Second Sunday of Advent, Cycle A

Our readings for Sunday are here

These are the poems, my notes, and interpretations of Fr Dennis’ homilies from the Masses of

  • December 4, 2016 10AM
  • December 8, 2013

The poems Fr Dennis references this year are:

  • November, 1967 by Joyce Sutphen in 2016
  • Wild Geese by Charles Goodrich in 2013
  • Advent (for nelson mandela) by r. russeth

In 2016, we reflected that —

  • Waiting in Advent is
    • Expectation as hopeful waiting; God is present to us now and newly (and past … and future)
    • Waiting more peacefully as we look back on all that we have been given, in thanksgiving; waiting in hope is what sees us through these times
    • A practical sense of keeping hope alive with
      • a daily process of prayer
      • Sundays – 🙂 to see who would be there; seeing them there (good and bad), silent needs, and the community as a whole — we take strength and learn from one another.
      • rl notes the final comment about Sundays is significantly more poignant with our recent pandemic experience; how hard it was not to see each other … or our body language.
  • Joyce Sutphen’s November, 1967 poem captures our sense of gratitude for things in the past … in film, poetry, life, … We learn from the old and past to indeed be hopeful that God can bring about the miraculous.
  • It is like the shoot that springs from the stump: David.  Exile is a dead stump that brings forth life; it’s not logical.  🙂  But God can do remarkable, miraculous things … like bring out a new king, Jesus.  And God is constantly doing these remarkable, miraculous things.
  • There is the scary and encouraging line re chaff thrown into the unquenchable fire.  The unquenchable fire is like the burning bush: God’s light and heat in people without destruction.  (In a different homily once, Fr Dennis reminded us that John the Baptist was off the mark about the nature of Jesus as more condemnatory than the relatively gregarious, humorous, peaceful encounters we hear about.)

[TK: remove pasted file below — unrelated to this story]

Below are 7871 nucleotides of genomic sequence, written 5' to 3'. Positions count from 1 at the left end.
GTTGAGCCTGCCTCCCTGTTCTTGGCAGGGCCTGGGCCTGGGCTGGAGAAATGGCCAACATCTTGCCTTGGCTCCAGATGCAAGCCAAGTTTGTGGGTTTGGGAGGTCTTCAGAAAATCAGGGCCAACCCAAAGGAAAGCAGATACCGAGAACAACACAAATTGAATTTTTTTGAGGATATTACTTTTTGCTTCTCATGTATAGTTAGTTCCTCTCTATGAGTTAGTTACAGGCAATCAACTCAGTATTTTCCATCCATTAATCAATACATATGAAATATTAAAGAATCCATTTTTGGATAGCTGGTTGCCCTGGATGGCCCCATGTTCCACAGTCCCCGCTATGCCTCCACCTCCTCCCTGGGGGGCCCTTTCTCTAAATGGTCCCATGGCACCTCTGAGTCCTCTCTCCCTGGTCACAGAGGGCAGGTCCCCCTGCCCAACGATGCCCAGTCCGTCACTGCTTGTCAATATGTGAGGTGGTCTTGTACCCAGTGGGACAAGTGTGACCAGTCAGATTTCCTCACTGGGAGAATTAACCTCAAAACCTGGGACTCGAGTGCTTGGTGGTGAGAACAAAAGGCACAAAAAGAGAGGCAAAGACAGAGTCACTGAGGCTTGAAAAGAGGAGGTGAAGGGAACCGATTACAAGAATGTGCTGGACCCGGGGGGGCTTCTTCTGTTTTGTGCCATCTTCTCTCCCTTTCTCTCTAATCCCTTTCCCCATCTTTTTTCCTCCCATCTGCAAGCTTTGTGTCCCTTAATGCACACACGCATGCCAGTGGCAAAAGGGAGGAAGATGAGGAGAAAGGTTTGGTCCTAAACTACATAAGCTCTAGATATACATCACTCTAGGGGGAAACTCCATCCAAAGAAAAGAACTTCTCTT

• We are called to look for hopefulness, not just “better.”  Life goes on — remarkable things go on and arise, even out of things seeming dead.

In 2013, we reflected that —

  • Wild Geese is a bit like the work-a-day commitment of John the Baptist to his role, helping people prepare the way.  He preaches character and repentance — which is pretty hard work in preparation of Jesus and the Baptism of Holy Spirit and Fire He will bring.
  • Advent (for Nelson Mandela) by richard russeth offers the nobility and hope of the promise of Isaiah for Nelson Mandela, who had recently passed in 2013. Sorry … the text of this poem had been hard to find ten years ago. I had no luck this year.

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